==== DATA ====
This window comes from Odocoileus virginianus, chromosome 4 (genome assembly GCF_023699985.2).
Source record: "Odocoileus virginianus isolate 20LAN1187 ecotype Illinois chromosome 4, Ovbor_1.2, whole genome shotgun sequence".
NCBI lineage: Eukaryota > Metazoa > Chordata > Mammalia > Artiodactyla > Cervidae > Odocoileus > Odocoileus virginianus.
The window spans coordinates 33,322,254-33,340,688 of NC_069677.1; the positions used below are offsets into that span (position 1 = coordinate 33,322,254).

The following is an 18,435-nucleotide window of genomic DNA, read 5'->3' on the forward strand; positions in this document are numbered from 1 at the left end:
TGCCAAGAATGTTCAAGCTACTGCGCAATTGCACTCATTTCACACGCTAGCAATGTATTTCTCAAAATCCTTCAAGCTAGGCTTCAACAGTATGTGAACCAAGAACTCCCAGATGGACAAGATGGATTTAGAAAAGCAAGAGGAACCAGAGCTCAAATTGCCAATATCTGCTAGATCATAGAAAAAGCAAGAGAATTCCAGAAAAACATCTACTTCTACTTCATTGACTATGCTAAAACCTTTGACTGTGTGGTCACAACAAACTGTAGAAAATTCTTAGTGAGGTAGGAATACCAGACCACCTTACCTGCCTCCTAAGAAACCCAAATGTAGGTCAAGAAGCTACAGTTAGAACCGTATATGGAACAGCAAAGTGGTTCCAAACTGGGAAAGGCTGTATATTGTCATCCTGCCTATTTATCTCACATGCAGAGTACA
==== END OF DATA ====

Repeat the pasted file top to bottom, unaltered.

This window comes from Odocoileus virginianus, chromosome 4 (genome assembly GCF_023699985.2).
Source record: "Odocoileus virginianus isolate 20LAN1187 ecotype Illinois chromosome 4, Ovbor_1.2, whole genome shotgun sequence".
NCBI lineage: Eukaryota > Metazoa > Chordata > Mammalia > Artiodactyla > Cervidae > Odocoileus > Odocoileus virginianus.
The window spans coordinates 33,322,254-33,340,688 of NC_069677.1; the positions used below are offsets into that span (position 1 = coordinate 33,322,254).

The following is an 18,435-nucleotide window of genomic DNA, read 5'->3' on the forward strand; positions in this document are numbered from 1 at the left end:
TGCCAAGAATGTTCAAGCTACTGCGCAATTGCACTCATTTCACACGCTAGCAATGTATTTCTCAAAATCCTTCAAGCTAGGCTTCAACAGTATGTGAACCAAGAACTCCCAGATGGACAAGATGGATTTAGAAAAGCAAGAGGAACCAGAGCTCAAATTGCCAATATCTGCTAGATCATAGAAAAAGCAAGAGAATTCCAGAAAAACATCTACTTCTACTTCATTGACTATGCTAAAACCTTTGACTGTGTGGTCACAACAAACTGTAGAAAATTCTTAGTGAGGTAGGAATACCAGACCACCTTACCTGCCTCCTAAGAAACCCAAATGTAGGTCAAGAAGCTACAGTTAGAACCGTATATGGAACAGCAAAGTGGTTCCAAACTGGGAAAGGCTGTATATTGTCATCCTGCCTATTTATCTCACATGCAGAGTACA